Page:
Independence Day?

By | June 24, 2016

I awoke this morning confidently expecting to find that the result of the UK referendum had been to ‘remain’ in Europe.  I was wrong; I was shocked, and left wondering just what the future held, not just for the UK, but also for Europe.  It’s been a long, long day.

There has been an understandable outpouring of emotions throughout the day, compounded by fear of the unknown, but one thing is certain and that is that it will take some while to sort out the wreckage. But putting the emotive issues and blame-mongering aside, we have to accept that the referendum has taught us something.  The underlying issues that influenced the outcome of the vote to are not new – but a succession of governments have failed to address these fundamental problems.  The referendum provided the perfect opportunity for the nation to express its level of frustration. It’s no good blaming the voters for expressing their opinion: for a significant number of years, our politicians have failed us.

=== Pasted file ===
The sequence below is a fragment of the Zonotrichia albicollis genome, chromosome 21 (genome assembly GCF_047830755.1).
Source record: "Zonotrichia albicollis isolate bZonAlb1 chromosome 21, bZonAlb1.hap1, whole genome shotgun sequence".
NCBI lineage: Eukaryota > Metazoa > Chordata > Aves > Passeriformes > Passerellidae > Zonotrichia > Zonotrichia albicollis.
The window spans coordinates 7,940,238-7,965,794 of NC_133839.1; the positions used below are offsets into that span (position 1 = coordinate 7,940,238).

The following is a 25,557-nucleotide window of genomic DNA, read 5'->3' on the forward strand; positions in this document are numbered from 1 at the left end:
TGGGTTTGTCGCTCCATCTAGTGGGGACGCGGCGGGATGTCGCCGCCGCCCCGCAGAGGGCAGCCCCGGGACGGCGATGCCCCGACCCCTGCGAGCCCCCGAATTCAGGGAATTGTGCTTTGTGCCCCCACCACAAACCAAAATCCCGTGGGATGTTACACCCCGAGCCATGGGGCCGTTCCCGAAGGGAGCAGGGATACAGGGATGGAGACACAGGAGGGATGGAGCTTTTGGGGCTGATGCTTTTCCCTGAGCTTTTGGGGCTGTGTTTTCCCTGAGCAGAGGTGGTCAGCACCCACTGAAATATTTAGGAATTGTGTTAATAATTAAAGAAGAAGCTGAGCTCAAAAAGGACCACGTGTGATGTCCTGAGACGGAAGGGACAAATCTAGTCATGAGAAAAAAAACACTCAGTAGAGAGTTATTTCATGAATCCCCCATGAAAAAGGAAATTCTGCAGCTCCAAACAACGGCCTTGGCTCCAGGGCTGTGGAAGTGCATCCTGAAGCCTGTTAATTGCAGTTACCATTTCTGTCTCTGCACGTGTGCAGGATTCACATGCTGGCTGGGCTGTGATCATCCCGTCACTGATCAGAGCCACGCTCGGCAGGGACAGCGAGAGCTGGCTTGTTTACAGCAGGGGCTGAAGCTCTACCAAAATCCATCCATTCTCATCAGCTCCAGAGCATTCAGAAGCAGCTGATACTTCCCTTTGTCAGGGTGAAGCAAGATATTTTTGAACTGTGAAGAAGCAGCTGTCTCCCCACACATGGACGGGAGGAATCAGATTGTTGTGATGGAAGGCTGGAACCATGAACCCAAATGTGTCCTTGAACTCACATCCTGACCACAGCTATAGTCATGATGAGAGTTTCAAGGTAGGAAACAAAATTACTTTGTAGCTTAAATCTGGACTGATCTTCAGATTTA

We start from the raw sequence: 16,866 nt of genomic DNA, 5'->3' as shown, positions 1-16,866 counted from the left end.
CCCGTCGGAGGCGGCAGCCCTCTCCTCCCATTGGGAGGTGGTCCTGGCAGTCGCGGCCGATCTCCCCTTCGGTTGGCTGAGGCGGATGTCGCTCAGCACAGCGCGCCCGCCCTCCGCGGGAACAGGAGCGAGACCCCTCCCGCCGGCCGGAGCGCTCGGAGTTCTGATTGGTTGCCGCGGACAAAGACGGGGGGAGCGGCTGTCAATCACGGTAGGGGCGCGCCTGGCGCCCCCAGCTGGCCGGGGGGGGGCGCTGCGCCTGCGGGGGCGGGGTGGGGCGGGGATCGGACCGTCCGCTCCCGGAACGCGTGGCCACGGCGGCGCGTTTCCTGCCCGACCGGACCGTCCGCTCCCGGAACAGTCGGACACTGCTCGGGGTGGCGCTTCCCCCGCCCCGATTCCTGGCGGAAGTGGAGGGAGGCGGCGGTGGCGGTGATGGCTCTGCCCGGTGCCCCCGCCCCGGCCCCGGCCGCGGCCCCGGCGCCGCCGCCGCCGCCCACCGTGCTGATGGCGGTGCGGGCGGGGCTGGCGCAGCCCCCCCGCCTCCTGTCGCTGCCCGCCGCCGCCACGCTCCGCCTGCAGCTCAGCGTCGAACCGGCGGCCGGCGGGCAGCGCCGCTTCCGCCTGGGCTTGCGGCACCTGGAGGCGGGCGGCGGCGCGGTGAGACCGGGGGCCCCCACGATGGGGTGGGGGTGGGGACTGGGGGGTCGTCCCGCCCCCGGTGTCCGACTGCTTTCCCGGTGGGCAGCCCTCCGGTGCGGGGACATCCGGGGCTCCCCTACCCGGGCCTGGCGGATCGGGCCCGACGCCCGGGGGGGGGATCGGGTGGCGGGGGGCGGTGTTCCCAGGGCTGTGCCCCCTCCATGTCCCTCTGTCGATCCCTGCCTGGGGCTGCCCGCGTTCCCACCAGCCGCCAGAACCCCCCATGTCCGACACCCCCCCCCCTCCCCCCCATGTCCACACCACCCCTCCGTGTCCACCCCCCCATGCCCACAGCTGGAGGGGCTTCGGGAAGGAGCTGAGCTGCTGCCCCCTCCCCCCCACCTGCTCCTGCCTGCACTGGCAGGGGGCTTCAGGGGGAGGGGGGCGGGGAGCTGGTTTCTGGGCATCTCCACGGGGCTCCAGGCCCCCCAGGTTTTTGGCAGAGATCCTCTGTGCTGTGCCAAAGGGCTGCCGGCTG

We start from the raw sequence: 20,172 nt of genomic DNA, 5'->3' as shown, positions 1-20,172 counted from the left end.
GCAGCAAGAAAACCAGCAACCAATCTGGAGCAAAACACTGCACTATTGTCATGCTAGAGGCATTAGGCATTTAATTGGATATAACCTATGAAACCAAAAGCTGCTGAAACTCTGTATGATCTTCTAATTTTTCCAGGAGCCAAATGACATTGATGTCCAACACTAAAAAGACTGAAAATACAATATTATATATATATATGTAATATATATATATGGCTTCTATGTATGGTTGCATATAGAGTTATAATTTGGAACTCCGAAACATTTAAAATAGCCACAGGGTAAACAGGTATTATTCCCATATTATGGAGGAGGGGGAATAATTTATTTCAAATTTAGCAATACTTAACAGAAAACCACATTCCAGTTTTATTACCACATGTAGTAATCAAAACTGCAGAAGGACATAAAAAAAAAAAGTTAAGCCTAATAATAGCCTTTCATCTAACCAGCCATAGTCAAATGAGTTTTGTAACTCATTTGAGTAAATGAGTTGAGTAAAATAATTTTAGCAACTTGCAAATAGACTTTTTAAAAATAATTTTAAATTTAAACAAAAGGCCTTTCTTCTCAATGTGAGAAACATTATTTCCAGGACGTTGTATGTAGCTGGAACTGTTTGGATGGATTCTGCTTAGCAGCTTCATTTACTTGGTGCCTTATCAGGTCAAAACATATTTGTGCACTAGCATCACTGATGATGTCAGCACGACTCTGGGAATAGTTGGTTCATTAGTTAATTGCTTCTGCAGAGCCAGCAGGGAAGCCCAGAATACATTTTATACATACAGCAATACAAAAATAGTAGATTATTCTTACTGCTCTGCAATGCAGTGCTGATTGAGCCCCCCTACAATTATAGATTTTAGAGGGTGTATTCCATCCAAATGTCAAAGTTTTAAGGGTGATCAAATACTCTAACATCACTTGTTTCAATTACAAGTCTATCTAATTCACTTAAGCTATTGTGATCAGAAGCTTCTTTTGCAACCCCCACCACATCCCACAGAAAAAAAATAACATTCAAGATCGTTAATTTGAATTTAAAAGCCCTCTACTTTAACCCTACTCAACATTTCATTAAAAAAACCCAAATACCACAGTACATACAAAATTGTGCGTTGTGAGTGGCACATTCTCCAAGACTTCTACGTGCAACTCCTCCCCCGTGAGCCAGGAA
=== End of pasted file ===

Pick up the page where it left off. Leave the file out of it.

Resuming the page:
I have no allegiance to any political party or ideology, so when successive governments ignore deep social problems, reduce or privatise the provision of basic infrastructure and health services, constantly mess with our education systems, but  openly support wealth creation for the few, I find my respect for the political classes to be heading severely downward.  When you add in some of their scandalous financial and immoral behaviours, it amazes me how these people retain office.  The entire in/out campaign was a sordid example of fear-mongering, negativity and mud-slinging, aided and abetted by the usual hysteria and sensationalism of the media.  With people clamouring for sensible and rational input, we had to dig very, very deep to find anything worthwhile.

So if our political leadership got us into this mess, who is going to get us out of it?  Sadly, when we talk about leadership, we’re left wondering just who has the relevant skills, moral values and charisma to lead us.  Is there anyone who can take the reins and re-unify the UK, and make our future look somewhat brighter than it does today?  If that person exists, the challenge is to take a very careful look at the issues that caused the exit vote, and address them as a priority.  As much as I disagree with the outcome of the vote, I respect the fact that the nation has spoken and declared it’s position on Europe, and we should now turn our collective intentions to building a credible future for our country and all of its inhabitants.  My biggest fear is whether we have the leaders to take us there.

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